BYOD (Bring your own device) initiatives have been around for more than a decade now in one form or another in schools and businesses. As I conduct workshops or engage in conversations with teachers on using student-owned mobile devices in the classroom, there is almost universal agreement as to the incredible potential of today’s pocket-sized supercomputers. There is, certainly, some trepidation, as well–questions regarding discipline, management, privacy, theft, etc.  The thing is, while these concerns are not unjustified by any means, we are not blazing a new trail here. Thousands of classrooms have gone before us, and there is a mounting evidence in the research of the benefits to students of the well-planned BYOD program. For those on the precipice, here are 3 painless ways to test the waters when school starts this year.

1. Student Planning/Scheduling –Instead of having students copy assignments off of the dry-erase board or projector screen every Monday morning, as is the ritual in countless classes, have them use their cell phones’ calendar apps to save assignments, due dates, etc. As quickly as young fingers nimbly text on their tiny keyboards, this isn’t likely to take up more time than having them use paper and pen. It’s also more reflective of what most college students or adults would do in 2014. My daughter’s principal told me last week that students at her middle school will do this starting this fall–kudos to Mr. Garza for a great first step.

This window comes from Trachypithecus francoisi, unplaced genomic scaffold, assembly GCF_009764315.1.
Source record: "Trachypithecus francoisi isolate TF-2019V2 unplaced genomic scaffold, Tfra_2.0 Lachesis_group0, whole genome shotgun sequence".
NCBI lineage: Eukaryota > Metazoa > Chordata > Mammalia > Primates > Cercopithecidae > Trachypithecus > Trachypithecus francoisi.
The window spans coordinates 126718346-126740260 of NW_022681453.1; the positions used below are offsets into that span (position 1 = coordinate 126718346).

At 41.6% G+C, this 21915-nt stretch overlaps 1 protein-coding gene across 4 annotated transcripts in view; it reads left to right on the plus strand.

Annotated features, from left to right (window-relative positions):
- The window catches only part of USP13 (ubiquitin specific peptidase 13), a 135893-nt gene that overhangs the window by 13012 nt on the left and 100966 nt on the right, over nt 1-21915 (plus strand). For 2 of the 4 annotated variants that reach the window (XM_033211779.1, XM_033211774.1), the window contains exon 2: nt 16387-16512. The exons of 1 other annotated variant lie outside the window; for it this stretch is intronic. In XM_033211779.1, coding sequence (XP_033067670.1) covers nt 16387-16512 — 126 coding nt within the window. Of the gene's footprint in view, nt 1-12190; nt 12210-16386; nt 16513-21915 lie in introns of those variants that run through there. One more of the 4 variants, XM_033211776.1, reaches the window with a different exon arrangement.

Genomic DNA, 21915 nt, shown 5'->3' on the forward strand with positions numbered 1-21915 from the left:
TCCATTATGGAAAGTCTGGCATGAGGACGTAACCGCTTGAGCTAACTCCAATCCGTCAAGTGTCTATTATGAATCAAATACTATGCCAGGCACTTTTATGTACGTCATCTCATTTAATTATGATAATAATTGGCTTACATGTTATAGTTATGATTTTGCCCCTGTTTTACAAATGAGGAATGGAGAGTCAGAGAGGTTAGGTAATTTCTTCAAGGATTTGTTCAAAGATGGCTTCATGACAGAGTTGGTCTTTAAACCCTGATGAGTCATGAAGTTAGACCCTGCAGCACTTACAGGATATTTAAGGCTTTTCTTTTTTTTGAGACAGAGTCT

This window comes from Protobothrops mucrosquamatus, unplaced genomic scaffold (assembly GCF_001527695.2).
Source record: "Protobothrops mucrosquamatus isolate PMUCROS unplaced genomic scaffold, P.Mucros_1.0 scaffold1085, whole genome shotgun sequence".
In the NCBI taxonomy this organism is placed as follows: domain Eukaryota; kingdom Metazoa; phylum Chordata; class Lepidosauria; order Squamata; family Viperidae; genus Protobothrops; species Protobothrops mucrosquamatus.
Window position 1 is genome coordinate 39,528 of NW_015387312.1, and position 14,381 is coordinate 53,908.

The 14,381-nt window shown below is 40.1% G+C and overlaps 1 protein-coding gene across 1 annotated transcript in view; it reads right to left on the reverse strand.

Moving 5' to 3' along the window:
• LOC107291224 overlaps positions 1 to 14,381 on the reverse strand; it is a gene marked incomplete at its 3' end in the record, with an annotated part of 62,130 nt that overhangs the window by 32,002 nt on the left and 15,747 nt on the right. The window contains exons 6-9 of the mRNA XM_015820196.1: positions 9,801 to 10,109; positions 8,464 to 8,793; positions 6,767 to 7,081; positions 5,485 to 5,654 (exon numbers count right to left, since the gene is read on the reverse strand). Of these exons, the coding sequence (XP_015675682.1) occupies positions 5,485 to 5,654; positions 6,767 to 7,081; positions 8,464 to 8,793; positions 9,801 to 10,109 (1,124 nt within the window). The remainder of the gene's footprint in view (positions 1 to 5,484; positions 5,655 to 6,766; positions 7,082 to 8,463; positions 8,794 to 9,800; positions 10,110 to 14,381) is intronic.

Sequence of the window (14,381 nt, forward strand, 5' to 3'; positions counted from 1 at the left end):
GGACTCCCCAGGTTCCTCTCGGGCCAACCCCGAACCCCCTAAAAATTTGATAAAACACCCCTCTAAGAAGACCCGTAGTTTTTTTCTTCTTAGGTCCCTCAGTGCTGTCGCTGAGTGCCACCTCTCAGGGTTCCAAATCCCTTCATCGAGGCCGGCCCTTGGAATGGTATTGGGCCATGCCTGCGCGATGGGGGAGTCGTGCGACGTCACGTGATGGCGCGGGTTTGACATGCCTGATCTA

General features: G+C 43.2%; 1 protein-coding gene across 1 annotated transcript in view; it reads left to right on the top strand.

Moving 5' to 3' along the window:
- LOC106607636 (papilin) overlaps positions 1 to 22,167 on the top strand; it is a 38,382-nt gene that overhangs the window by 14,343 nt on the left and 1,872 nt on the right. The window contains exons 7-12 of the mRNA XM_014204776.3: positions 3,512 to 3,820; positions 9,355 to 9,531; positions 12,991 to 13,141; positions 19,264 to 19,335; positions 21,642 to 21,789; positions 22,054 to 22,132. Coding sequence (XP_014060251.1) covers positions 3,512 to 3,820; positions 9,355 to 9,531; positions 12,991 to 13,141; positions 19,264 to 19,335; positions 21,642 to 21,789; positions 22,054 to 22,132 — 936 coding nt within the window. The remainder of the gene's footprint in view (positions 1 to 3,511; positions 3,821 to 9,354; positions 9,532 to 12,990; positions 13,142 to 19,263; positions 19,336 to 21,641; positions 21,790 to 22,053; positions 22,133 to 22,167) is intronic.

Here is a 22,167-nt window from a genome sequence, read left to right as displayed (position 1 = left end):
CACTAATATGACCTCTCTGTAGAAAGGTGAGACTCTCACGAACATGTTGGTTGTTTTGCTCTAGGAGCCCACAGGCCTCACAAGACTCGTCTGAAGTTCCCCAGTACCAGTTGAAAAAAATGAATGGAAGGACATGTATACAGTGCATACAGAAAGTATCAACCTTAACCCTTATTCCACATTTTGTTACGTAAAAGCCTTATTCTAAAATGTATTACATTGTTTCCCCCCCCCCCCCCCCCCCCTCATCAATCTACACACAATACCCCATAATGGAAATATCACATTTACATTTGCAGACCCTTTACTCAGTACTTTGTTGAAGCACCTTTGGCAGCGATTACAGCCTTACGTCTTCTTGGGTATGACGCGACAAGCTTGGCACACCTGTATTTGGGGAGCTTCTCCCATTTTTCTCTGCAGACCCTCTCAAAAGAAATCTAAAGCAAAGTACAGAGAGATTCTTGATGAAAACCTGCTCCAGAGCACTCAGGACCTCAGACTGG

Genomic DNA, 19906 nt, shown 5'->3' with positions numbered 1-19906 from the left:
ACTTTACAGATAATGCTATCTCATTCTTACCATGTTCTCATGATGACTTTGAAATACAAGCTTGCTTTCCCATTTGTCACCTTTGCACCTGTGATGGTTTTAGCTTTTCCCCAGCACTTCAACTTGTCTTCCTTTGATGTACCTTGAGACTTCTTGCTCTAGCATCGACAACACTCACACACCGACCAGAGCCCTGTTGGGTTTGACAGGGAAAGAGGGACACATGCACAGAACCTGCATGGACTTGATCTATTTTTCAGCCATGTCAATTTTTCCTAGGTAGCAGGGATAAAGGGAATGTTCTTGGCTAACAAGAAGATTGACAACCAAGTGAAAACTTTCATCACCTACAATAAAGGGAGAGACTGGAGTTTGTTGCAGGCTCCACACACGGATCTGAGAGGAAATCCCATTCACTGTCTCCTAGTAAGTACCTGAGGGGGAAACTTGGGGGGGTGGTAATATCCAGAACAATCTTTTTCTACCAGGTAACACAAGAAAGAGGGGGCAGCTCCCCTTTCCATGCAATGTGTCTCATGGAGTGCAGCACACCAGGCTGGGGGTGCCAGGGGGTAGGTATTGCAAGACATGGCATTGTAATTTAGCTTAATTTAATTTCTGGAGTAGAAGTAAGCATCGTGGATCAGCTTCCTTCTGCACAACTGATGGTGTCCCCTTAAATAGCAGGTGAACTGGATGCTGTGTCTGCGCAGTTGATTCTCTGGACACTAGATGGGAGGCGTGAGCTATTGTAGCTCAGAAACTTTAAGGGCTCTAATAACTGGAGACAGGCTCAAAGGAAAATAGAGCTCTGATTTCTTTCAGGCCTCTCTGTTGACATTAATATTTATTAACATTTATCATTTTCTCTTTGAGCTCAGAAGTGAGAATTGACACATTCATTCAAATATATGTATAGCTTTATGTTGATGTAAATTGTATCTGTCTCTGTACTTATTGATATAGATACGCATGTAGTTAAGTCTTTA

2. Class Backchannel –Using free tools like Todaysmeet, Google Forms, Twitter, etc., teachers can easily leverage student devices to gather student observations, understandings, and questions. These can be used for quick formative assessment during class to re-direct activities or instruction as needed to clarify or correct misunderstandings. By creating a unique class hashtag (e.g. #mrsmithsmath), Twitter goes from a potential distraction to a very powerful group discussion tool, and it is not necessary for users to follow one another to utilize a common hashtag. Just search for the hashtag within Twitter and see the entire discussion at once.